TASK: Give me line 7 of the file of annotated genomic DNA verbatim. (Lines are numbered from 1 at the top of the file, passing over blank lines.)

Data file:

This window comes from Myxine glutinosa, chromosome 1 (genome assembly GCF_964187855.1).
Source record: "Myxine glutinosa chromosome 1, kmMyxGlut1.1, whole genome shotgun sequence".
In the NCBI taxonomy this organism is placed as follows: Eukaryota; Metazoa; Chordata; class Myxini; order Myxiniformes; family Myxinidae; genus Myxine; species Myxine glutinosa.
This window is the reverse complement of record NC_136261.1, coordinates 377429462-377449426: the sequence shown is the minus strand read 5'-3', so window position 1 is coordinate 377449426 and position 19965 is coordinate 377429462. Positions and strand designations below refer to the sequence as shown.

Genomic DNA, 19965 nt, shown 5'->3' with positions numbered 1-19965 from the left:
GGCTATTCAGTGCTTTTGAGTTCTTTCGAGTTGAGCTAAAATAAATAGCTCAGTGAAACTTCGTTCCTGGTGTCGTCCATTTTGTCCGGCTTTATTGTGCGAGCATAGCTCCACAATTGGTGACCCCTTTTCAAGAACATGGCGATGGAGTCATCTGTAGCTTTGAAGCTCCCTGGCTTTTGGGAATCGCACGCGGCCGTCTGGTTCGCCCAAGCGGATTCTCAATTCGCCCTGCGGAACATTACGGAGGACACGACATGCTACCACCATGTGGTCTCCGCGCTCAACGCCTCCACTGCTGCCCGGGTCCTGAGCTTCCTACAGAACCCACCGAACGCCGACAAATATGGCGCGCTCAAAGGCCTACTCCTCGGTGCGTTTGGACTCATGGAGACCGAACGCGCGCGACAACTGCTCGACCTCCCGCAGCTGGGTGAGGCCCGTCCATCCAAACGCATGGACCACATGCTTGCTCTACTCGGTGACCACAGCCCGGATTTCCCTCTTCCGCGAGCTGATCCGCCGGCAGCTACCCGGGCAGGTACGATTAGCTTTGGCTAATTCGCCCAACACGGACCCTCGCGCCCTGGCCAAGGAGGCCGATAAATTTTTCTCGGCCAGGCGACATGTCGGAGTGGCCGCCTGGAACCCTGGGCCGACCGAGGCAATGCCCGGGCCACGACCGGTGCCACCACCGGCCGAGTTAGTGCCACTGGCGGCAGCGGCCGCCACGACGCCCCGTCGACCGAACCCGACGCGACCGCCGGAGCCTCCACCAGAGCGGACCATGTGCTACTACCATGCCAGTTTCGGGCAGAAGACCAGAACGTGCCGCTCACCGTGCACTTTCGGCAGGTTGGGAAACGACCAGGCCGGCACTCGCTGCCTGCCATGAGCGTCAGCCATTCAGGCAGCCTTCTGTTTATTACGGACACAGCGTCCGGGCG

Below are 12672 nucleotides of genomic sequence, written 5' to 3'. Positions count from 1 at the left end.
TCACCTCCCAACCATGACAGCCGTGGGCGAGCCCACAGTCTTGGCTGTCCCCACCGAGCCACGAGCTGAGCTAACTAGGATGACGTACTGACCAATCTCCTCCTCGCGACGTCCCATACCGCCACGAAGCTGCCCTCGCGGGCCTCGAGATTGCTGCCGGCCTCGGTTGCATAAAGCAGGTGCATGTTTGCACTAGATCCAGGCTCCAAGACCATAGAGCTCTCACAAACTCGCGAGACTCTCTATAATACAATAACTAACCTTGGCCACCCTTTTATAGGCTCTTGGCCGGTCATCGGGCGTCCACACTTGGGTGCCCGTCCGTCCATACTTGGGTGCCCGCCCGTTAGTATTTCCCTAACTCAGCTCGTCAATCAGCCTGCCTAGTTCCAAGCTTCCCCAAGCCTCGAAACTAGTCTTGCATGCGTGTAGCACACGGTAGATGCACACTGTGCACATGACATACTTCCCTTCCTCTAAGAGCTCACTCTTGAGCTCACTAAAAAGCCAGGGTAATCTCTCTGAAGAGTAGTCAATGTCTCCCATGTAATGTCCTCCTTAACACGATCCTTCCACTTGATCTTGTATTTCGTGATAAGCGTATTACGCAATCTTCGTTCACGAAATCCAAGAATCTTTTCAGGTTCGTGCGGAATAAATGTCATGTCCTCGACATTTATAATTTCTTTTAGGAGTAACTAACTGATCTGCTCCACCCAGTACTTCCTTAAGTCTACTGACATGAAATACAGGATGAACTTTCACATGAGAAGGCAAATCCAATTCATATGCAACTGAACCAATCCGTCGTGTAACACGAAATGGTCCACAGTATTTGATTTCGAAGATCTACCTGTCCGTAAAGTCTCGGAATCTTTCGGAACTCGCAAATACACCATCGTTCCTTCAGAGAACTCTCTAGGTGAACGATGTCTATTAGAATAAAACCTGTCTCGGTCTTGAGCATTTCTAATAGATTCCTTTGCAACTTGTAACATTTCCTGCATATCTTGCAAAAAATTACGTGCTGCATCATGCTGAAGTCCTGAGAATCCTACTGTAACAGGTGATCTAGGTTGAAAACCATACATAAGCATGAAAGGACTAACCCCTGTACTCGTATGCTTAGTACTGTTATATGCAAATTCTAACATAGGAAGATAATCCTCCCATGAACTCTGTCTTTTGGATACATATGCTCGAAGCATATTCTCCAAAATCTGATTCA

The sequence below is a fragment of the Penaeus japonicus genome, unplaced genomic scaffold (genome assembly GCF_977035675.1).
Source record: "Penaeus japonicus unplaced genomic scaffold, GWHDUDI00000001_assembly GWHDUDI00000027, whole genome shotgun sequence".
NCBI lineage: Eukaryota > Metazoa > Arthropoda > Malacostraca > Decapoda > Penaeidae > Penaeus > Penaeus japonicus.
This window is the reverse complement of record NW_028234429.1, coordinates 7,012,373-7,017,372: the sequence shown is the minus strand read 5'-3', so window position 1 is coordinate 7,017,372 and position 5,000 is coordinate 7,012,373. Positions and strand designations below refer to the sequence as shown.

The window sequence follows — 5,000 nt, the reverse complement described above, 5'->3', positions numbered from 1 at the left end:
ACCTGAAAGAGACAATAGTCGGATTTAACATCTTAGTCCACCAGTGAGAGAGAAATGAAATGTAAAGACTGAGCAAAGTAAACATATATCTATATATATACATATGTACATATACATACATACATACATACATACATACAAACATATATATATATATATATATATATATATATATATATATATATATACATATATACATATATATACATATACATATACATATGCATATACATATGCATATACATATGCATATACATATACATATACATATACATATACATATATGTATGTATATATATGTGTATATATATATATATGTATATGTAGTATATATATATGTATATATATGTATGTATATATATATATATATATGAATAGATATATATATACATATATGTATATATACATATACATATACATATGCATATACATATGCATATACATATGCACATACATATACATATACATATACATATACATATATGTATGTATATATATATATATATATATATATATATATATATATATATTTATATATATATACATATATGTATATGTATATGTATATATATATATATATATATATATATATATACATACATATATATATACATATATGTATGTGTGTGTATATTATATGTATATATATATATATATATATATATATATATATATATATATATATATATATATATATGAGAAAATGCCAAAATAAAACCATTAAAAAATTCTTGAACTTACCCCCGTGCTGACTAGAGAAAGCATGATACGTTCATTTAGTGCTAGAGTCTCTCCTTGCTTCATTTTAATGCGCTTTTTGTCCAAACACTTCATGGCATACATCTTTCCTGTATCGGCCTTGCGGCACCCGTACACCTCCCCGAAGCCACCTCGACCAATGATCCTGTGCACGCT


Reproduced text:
Below are 12672 nucleotides of genomic sequence, written 5' to 3'. Positions count from 1 at the left end.